So far, Jesus' listeners would probably have liked this story. Then, as now, there was some grassroots resistance to priests and the pious. Then, as now, the priests and the pious were forever making you feel that you weren't giving enough or acting devout enough, certainly not as compared to them. For these spiritual mucky-mucks to be revealed as heartless and hypocritical would have struck many people--then, as now--as deliciously entertaining. They're starting to think, "Hey, this story is pretty good. What's this fellow going to come up with next?"
In a presentation of three, normally the third example is an extension of the previous two. Here we have first a priest, then a levite (a representative of a priestly family). One would expect that the third person to appear would be an ordinary Jewish person. Jesus' listeners might have reasonably expected that the ordinary Jewish person--why, people like themselves, for example--would be revealed as the one who is truly concerned about the person in need.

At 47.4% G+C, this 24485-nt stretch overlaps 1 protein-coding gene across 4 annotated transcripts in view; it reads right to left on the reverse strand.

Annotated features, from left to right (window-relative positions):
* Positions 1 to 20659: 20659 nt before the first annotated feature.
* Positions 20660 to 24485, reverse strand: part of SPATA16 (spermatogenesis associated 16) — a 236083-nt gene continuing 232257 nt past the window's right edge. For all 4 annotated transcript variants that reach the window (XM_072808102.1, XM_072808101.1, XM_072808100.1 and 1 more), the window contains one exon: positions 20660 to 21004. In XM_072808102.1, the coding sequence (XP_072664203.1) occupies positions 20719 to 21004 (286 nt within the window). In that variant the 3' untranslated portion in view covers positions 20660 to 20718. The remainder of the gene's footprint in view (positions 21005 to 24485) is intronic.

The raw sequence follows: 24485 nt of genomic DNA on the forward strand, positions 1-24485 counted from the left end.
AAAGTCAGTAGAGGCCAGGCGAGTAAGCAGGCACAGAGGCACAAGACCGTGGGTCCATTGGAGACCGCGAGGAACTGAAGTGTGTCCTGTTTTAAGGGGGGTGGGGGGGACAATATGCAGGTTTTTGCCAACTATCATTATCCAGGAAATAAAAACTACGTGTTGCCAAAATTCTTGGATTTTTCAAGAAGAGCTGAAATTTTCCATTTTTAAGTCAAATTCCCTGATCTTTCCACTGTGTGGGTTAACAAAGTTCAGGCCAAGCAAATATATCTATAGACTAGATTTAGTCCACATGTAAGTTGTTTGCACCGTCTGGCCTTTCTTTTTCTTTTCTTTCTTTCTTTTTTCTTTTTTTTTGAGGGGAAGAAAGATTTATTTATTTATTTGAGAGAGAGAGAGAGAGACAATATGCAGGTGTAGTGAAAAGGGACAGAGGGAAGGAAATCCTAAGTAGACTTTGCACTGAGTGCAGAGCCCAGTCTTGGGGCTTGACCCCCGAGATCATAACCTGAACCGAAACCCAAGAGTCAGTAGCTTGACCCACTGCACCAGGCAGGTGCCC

Jesus uncorks a real shocker: The third person to come down the road is a Samaritan. Samaritans and Jews were all-but-enemies. Centuries of insults and provocations had made each group so disgusted with the other that Jews travelling to Galilee or Judea would usually opt to take the longer route through Transjordan rather than set foot in Samaria. No Jewish woman could marry a Samaritan. (More on Samaritans and Jews in this post on 9:51-62).
In fact, Jesus had just made a foray into Samaria himself. When he "set his face" to go to Jerusalem (9:51), he took the most direct route there which meant entering Samaria. A village of Samaria "would not receive him," however, "because his face was set towards Jerusalem." Samaritans looked for God on Mt. Gerizim, not the Temple in Jerusalem. (In Luke, it is not uncommon for the initial thrust of Jesus' ministry to be met with rejection.)
Now, however, a Samaritan--shockingly--is a positive example. His first two actions are identical to the priest and the Levite. He "came," and is described as "seeing." Where they "passed by on the other side," however, the Samaritan was "moved with compassion" (splagxnizomai).
Splagxnizomai is a strong word. It means "to feel compassion, to yearn in the bowels." This is, quite literally, gut-level compassion. Luke uses the word three times in his gospel--once here, once to describe the father of the prodigal son (15:20), and once to describe Jesus' own emotional state (7:13). The Samaritan is in some fine company.